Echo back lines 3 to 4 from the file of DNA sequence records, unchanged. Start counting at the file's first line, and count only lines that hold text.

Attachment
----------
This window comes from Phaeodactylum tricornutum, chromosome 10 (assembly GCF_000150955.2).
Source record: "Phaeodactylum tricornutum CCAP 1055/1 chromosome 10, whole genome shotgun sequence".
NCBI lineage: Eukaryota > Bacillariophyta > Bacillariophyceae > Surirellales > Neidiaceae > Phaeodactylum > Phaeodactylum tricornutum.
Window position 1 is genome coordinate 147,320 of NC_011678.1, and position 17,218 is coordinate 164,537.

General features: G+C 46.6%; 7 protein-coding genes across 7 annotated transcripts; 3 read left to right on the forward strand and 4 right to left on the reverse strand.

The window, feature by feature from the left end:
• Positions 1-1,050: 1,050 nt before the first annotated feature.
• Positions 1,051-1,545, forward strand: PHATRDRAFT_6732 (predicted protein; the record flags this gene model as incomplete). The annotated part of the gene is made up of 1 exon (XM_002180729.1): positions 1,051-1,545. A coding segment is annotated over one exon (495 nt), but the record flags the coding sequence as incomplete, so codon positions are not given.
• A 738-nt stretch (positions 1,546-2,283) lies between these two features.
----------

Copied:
NCBI lineage: Eukaryota > Bacillariophyta > Bacillariophyceae > Surirellales > Neidiaceae > Phaeodactylum > Phaeodactylum tricornutum.
Window position 1 is genome coordinate 147,320 of NC_011678.1, and position 17,218 is coordinate 164,537.